“Junior doctors’ strike will force thousands of patients to spend Christmas in hospital as staff walk out for three days this week ahead of a six-day stoppage in the New Year.


These doctors are shameful..”

Specialised doctors and nurses spoke out in support of junior doctors

Rather than junior doctors speaking out about their own cause, it was nurses, general practitioners and other specialist roles who were the most vocal online in speaking out in support for the junior doctors’ strikes. One third of posts by nurses used the term ‘solidarity’, displaying a sense of camaraderie with junior doctors, as seen in this post by clinical nurse Harry Eccles:

Similarly, GPs and specialists also found a sense of comradeship when expressing their support for junior doctors striking, referencing both their own experience as junior doctors and their current aims.

“I’m a GP and I  fully support the Junior Doctors strike. I’ve been a Junior Dr albeit a long time ago and it’s so much harder now. They deserve pay restoration #JuniorDoctorsStrike #teamGP” – GP in South Cumbria

“I also did 80+ hour weeks. I can’t say the decisions I made towards the end of those weeks were as good as the ones I made at the beginning. Shifts are there for a reason. […] I completely support the strikes. Not just on pay, but on the crazy working conditions junior doctors have to tolerate these days.” – GP in Wales

“Junior Drs deserve full pay restoration, as do consultants, GPs and SAS Drs. The strikes are working: the government has shifted a long way since this campaign started. I hope this helps a little bit to get us all the way.” – Anaesthetist in London

Consultants dispelled media narrative in expression of support for junior doctors

A key theme in the online conversation around the junior doctors’ strikes is the support of consultants, in particular when quashing the online narrative of a divided relationship between consultants and junior doctors. Consultants online spoke up to deny this narrative, expressing frustrations at ‘attempts to divide and conquer’. In tandem with this, consultants were quick to deny the assumption that the strikes would compromise patient safety, vocalising that senior doctors have stepped up in the absence of their juniors.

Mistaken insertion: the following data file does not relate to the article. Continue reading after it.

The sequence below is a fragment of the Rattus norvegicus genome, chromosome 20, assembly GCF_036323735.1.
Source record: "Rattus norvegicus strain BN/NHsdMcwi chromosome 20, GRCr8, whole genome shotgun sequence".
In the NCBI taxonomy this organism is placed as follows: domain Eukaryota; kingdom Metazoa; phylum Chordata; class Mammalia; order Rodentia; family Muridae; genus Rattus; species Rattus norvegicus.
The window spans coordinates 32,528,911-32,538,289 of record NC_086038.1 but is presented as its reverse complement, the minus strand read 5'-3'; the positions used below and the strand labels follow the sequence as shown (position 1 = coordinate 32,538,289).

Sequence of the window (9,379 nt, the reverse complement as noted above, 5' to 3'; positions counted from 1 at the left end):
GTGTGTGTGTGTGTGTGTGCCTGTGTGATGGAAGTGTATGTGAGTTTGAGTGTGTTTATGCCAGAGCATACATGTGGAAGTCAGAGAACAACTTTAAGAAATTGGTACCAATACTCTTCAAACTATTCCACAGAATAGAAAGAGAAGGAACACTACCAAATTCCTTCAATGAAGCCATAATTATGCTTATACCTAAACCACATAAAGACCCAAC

Will strikes continue?

It is clear to see that HCP sentiment online towards industrial action and striking is becoming more supportive as more strikes are announced. With a long six day strike taking place, HCPs are increasingly feeling the need to take drastic measures in order to be heard, and online conversation reveals that they are not willing to backdown unless the government meets their demands, with senior doctors even willing to say no to existing deals without a better deal for all their NHS colleagues. If this sentiment trend seen in the online conversations of HCPs continues, it could be the case that strikes will continue in 2024 unless a suitable negotiation is achieved. 


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Meet the Author

Francesca Gan

Fran analyses the unprompted online conversations of healthcare professionals to produce actionable insights for clients. Her background in legal research provides a solid foundation in critical thinking and enables a well rounded approach to her data research.

Fran has a keen interest in netball and is a big follower of the New Zealand domestic netball league. She is also a lover of board games and card games, especially ones that involve shouting!